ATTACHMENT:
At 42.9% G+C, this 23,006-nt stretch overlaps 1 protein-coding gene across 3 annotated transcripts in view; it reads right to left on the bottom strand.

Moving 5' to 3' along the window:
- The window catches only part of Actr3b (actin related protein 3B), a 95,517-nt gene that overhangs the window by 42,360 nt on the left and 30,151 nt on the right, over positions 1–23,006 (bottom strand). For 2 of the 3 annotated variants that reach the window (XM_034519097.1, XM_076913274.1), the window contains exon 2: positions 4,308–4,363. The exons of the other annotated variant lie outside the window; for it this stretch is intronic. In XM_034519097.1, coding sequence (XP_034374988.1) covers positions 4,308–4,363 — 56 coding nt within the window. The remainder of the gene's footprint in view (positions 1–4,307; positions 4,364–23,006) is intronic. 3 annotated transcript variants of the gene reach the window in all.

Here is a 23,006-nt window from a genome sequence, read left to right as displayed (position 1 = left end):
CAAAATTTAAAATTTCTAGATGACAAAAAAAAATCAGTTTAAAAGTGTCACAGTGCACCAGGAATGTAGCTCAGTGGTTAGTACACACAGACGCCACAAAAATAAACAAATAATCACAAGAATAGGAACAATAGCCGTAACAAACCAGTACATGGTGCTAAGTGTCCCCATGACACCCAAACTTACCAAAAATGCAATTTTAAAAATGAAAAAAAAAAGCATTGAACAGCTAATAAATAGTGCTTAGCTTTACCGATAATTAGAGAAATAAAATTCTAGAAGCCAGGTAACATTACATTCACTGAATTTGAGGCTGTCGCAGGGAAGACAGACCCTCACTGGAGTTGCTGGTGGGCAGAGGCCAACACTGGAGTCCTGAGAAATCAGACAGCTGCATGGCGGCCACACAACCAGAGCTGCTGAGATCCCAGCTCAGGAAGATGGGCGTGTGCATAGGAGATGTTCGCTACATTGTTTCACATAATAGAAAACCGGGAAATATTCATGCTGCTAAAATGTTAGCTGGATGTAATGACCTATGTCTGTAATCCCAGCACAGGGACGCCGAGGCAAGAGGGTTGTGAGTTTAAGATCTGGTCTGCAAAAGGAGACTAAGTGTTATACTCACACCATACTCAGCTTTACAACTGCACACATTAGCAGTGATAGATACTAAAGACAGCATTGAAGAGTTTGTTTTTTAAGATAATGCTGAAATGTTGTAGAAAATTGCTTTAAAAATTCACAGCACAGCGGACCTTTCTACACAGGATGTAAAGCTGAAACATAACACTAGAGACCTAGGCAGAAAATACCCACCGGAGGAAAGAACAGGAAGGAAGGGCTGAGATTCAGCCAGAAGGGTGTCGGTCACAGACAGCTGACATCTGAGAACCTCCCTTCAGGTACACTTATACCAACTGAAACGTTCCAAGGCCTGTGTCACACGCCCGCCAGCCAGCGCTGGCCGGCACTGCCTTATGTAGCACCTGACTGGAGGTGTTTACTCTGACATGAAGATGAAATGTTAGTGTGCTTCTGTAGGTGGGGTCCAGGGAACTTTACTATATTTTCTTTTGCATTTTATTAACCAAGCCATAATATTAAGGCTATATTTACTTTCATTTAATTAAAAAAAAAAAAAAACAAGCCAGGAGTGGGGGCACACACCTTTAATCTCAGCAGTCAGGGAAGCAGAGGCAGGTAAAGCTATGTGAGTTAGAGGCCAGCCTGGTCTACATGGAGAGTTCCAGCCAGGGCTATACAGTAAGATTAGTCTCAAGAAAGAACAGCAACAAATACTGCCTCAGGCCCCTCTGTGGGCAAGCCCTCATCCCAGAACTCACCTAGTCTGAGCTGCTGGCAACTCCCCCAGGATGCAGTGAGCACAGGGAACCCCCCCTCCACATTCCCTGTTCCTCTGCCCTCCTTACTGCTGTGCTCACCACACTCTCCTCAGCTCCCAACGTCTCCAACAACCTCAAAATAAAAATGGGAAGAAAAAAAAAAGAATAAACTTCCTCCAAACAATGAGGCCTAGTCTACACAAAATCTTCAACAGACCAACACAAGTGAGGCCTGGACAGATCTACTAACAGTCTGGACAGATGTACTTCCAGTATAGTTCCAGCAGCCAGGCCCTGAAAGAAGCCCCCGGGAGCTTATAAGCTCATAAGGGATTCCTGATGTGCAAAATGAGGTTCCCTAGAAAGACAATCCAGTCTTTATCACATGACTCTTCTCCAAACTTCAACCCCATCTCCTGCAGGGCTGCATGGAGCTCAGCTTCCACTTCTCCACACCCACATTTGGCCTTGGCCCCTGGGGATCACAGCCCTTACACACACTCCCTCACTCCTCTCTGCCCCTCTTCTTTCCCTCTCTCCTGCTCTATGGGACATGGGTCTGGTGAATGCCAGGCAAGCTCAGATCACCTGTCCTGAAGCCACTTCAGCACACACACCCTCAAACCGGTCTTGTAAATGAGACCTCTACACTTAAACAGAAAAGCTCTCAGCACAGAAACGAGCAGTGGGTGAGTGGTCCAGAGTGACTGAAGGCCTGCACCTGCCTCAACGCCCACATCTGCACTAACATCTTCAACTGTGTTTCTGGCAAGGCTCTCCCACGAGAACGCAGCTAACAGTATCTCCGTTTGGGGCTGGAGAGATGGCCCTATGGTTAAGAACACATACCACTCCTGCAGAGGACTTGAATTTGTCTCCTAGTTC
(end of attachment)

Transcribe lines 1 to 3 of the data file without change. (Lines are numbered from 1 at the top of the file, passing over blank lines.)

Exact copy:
At 42.9% G+C, this 23,006-nt stretch overlaps 1 protein-coding gene across 3 annotated transcripts in view; it reads right to left on the bottom strand.

Moving 5' to 3' along the window:
- The window catches only part of Actr3b (actin related protein 3B), a 95,517-nt gene that overhangs the window by 42,360 nt on the left and 30,151 nt on the right, over positions 1–23,006 (bottom strand). For 2 of the 3 annotated variants that reach the window (XM_034519097.1, XM_076913274.1), the window contains exon 2: positions 4,308–4,363. The exons of the other annotated variant lie outside the window; for it this stretch is intronic. In XM_034519097.1, coding sequence (XP_034374988.1) covers positions 4,308–4,363 — 56 coding nt within the window. The remainder of the gene's footprint in view (positions 1–4,307; positions 4,364–23,006) is intronic. 3 annotated transcript variants of the gene reach the window in all.